posted by AlexReynolds at 12:26 PM on March 14, 2005


If you don't believe any of these actions have long-term cultural consequences, that's pretty sloppy and irresponsible thinking.

Yeah. Because that's what I wrote.
posted by trharlan at 12:35 PM on March 14, 2005


Yeah. Because that's what I wrote.

"You don't know that, and neither do I."
posted by AlexReynolds at 12:42 PM on March 14, 2005


think this creep had his fingers in the torture pudding?
posted by specialk420 at 12:42 PM on March 14, 2005


What do we get out of torture and abuse? Let me tell you! For hundreds of years, what people have been getting out of torture and abuse is valuable information. Nothing loosens the tongue quite like a burning hot piece of wire. There are, of course, other ways to get the information, but few as fast and many as unethical, and as long as word doesn't get out about the abuse (which it now has), there are few or no consequences. That's why it is so pernicious: large payoff with little or no cost, at least in theory. Of course, once it becomes known what is happening (Abu Ghraib among countless others) it becomes a threat and a menace to which others respond with horror and indignation (us) or fuel for the fire (extreme causes whose members we tortured). Now that it has been uncovered publicly it will retreat further underground - a victory and a defeat for us, its enemies.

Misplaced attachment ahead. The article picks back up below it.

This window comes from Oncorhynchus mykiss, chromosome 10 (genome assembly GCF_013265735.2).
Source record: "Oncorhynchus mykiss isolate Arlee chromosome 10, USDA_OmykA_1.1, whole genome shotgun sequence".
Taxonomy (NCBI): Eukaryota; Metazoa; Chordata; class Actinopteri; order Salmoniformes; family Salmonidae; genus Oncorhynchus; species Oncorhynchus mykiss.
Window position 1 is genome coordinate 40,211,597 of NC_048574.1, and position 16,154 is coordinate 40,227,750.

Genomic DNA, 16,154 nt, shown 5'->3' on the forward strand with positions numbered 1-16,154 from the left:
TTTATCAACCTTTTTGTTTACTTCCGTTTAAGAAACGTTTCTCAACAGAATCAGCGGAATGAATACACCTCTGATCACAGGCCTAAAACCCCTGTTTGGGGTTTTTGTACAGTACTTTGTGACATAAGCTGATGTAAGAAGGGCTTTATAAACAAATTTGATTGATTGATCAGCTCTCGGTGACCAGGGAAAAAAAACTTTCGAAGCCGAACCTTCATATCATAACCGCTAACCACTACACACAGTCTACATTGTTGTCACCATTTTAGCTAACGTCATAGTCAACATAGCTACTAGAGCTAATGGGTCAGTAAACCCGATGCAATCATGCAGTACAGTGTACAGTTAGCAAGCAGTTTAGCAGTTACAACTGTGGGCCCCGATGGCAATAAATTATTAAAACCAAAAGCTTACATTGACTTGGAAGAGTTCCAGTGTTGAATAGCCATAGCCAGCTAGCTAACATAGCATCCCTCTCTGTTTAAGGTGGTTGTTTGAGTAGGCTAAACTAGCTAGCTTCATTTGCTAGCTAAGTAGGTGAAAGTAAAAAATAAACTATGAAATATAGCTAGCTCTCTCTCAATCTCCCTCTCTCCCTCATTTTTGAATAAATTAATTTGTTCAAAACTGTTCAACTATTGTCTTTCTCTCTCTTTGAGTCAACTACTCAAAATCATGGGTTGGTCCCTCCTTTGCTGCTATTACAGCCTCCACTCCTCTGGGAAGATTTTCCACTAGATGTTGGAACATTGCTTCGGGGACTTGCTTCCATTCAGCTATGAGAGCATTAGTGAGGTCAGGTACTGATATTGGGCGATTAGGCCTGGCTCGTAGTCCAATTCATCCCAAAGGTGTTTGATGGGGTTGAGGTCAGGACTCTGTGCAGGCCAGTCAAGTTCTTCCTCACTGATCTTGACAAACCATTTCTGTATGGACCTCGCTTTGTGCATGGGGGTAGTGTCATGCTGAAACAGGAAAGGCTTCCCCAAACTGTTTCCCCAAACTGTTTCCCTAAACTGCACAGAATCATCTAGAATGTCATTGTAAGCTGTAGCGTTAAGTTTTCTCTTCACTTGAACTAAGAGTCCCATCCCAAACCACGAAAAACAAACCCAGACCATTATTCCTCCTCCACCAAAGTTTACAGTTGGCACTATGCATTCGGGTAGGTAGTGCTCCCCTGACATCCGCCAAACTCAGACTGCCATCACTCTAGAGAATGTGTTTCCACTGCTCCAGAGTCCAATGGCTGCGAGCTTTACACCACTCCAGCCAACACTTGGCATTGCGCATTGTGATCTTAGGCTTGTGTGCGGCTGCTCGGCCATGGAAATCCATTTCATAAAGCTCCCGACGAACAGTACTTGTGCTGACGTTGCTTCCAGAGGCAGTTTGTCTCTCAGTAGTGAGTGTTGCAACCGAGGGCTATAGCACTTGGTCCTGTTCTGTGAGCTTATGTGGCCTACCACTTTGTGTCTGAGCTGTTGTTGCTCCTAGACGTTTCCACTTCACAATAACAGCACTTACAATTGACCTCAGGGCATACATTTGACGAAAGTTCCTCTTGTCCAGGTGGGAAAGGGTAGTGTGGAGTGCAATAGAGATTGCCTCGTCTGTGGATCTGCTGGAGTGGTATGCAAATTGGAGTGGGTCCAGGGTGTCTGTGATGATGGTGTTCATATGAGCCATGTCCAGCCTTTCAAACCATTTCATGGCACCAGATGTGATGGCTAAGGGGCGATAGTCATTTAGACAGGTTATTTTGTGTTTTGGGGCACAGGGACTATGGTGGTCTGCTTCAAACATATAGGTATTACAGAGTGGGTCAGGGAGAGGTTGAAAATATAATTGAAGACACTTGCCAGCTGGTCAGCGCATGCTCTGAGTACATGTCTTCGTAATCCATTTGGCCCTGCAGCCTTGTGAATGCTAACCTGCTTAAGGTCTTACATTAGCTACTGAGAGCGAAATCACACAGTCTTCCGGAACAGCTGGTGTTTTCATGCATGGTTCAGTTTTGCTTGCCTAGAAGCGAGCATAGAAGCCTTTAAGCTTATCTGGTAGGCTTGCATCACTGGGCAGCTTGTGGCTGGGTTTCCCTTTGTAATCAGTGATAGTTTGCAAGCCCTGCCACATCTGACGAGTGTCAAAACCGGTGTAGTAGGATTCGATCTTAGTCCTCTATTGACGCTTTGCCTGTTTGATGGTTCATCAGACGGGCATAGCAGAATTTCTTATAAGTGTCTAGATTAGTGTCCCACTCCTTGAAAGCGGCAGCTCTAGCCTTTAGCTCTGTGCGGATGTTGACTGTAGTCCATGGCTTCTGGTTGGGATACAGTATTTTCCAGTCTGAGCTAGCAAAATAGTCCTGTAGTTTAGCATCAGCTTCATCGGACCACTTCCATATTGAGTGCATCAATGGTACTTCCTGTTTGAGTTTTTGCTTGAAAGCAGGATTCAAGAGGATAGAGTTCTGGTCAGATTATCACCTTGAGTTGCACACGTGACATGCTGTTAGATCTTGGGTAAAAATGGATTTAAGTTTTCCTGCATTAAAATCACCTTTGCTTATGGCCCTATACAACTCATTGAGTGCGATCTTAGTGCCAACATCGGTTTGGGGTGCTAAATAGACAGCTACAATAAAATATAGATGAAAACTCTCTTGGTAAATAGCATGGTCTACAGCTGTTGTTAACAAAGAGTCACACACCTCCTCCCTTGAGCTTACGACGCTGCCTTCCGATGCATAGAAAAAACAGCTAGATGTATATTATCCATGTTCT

posted by BlackLeotardFront at 12:51 PM on March 14, 2005


I stated that we don't know whether torture is stopping insurgents or scaring off would-be terrorists. That position is not equivalent to a denial of the "long-term cultural consequences" of US torture.

I'm tired of bickering with you, Alex. My kingdom for a killfile.
posted by trharlan at 12:53 PM on March 14, 2005


amberglow, what do you get out of any act of vengeance? I don't think the general 'War on Terror' was ever going to be enough to satisfy anybody. What was needed was to personalize it, to make it absolutely clear not to the terrorists but to ourselves, to make it personal--which is what Abu Gharib did. '9/11 changed everything' had to be a self-fulfilling phrophecy.
posted by nixerman at 12:56 PM on March 14, 2005


For hundreds of years, what people have been getting out of torture and abuse is valuable information.